2. 2. proceeding in November 2010. As a result, the Immigration Court vacated his removal order.Mr. Garcia’s reopened immigration proceeding is currently pending in the Memphis ImmigrationCourt. His next hearing is currently scheduled for April 10, 2012. 2. Over the past thirteen months, undersigned counsel has sought to obtain thenecessary assistance of Defendants to facilitate Mr. Garcia’s return to the United States. Over sixmonths ago, a federal immigration judge requested that the Department of Homeland Security(“DHS”) arrange for the parole of Mr. Garcia into the United States so that he may participate inhis removal proceeding. Despite its repeated assurances to the contrary, DHS has delayed andimpeded facilitating Mr. Garcia’s lawful return to the United States. These delays andimpediments have forced Mr. Garcia to miss multiple plane flights and immigration courthearings. As long as DHS continues to unnecessarily and unreasonable delay Mr. Garcia’sreturn, his immigration case will remain in indefinite limbo, and his three young U.S. Citizenchildren – including a son who recently survived brain surgery – will face severe, unwarrantedhardship. 3. Defendants’ actions and omissions are part of a larger national failure by thefederal government to live up to the promises the Solicitor General made to the United StatesSupreme Court in Nken v. Holder. Chief Justice Roberts, writing for the Court, expressly reliedon these promises in deciding Nken. Specifically, the government represented that it hadprocedures in place for facilitating the return of aliens who prevail in post-removal motions andjudicial review. As Mr. Garcia’s case and others around the country painfully demonstrate, theserepresentations are “a bit of a shuffle.” See Nat’l Immigration Project of the Nat’l Lawyers Guildv. Dept. of Homeland Security, Case No. 3:11-cv-3235, Doc. No. 26 (S.D.N.Y. Feb. 7, 2012.Unfortunately for Mr. Garcia and his children, Defendants have lost his case in the shuffle. 2 Case 3:12-cv-00354 Document 1 Filed 04/05/12 Page 2 of 18 PageID #: 2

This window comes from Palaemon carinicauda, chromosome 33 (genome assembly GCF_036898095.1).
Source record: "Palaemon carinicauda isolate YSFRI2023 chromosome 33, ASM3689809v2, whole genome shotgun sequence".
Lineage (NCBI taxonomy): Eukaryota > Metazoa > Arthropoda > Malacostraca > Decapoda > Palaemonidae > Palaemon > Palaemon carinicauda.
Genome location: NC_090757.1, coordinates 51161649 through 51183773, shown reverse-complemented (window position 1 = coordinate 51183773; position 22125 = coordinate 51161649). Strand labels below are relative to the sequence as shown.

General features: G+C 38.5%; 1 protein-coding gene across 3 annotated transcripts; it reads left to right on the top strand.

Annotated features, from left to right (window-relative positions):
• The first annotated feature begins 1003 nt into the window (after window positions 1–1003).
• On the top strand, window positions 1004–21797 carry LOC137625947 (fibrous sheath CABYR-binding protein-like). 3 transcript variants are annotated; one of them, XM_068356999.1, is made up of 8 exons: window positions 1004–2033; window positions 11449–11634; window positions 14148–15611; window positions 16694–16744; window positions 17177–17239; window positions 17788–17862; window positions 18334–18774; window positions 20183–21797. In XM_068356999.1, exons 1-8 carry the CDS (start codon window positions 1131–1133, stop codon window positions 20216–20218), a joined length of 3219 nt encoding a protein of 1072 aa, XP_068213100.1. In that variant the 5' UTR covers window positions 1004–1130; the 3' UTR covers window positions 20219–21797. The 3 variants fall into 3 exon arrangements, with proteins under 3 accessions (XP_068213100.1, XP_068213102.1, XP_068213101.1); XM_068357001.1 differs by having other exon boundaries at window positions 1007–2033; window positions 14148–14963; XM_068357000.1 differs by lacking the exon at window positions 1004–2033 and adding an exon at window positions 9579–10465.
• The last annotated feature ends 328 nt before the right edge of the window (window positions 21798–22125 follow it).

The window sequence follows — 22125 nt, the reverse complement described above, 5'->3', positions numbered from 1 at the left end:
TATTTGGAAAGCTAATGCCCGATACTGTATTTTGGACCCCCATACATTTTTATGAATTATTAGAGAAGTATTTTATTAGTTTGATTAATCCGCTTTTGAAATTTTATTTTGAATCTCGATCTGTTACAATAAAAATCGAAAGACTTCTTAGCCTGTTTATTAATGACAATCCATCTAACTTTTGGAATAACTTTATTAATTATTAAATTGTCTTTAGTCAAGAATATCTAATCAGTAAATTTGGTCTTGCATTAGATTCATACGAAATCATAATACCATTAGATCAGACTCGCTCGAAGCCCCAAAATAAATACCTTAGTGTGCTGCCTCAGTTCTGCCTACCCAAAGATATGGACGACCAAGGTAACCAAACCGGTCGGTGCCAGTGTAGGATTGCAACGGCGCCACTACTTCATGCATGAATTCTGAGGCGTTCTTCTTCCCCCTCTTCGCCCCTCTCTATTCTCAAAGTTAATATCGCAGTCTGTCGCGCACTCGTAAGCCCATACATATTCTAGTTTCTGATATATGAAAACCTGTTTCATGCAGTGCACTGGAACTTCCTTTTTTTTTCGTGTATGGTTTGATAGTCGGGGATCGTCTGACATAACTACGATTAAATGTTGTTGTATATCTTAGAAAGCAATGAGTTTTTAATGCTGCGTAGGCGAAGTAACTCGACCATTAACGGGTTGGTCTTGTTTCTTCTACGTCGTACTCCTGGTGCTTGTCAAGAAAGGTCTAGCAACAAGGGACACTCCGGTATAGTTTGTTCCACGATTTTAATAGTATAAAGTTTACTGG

3. 3. JURISDICTION AND VENUE 4. This Court has jurisdiction pursuant to 28 U.S.C. § 1331 (federal question), 5U.S.C. § 702 (Administrative Procedure Act (“APA”)), and 28 U.S.C. §§ 2201 and 2202(declaratory relief). Venue is proper in this District pursuant to 28 U.S.C. § 1391(b)(1) becausethe Department of Homeland Security and U.S. Immigration and Customs Enforcement reside inthis District, and pursuant to 28 U.S.C. § 1391(b)(2) because a substantial part of the eventsgiving rise to Plaintiff’s claims occurred in this District. PARTIES 5. Plaintiff Hairo Garcia was ordered removed from the United States on January20, 2010. Prior to his removal in August 2010, Mr. Garcia had lived in the United Statescontinuously since his entry as a child. Mr. Garcia’s mother fled to the U.S. following thekidnapping and murder of his father and uncle by government soldiers in Guatemala inretaliation for their political activities. She is now a Lawful Permanent Resident of the UnitedStates. Throughout most of Mr. Garcia’s adult life, he had valid employment authorization fromU.S. Citizenship and Immigration Services. In 2005, Elmer Virula filed an ill-fated immigrationapplication for Mr. Garcia that ultimately led ICE to initiate removal proceedings against him.2Timothy Darnell Flowers then performed the lion’s share of Mr. Garcia’s representation in the2 Mr. Virula is no stranger to this Court, which sentenced him to 24 months imprisonmentin December 2011. See United States v. Virula, Doc. No. 74, 3:10-cr-00076 (M.D. Tenn. Dec. 9,2011) (Trauger, J.). In addition, Mr. Virula entered into an agreement with the TennesseeAttorney General and Reporter in 2008 arising out of his unauthorized practice of law, of whichMr. Garcia was a victim. See “Defendants in Alleged Unauthorized Practice of Law in MiddleTennessee Immigrant Community Agree to Stop Unlawful Conduct” (Mar. 19, 2008) (availableat http://www.tn.gov/attorneygeneral/press/2008/story/pr16.pdf). 3 Case 3:12-cv-00354 Document 1 Filed 04/05/12 Page 3 of 18 PageID #: 3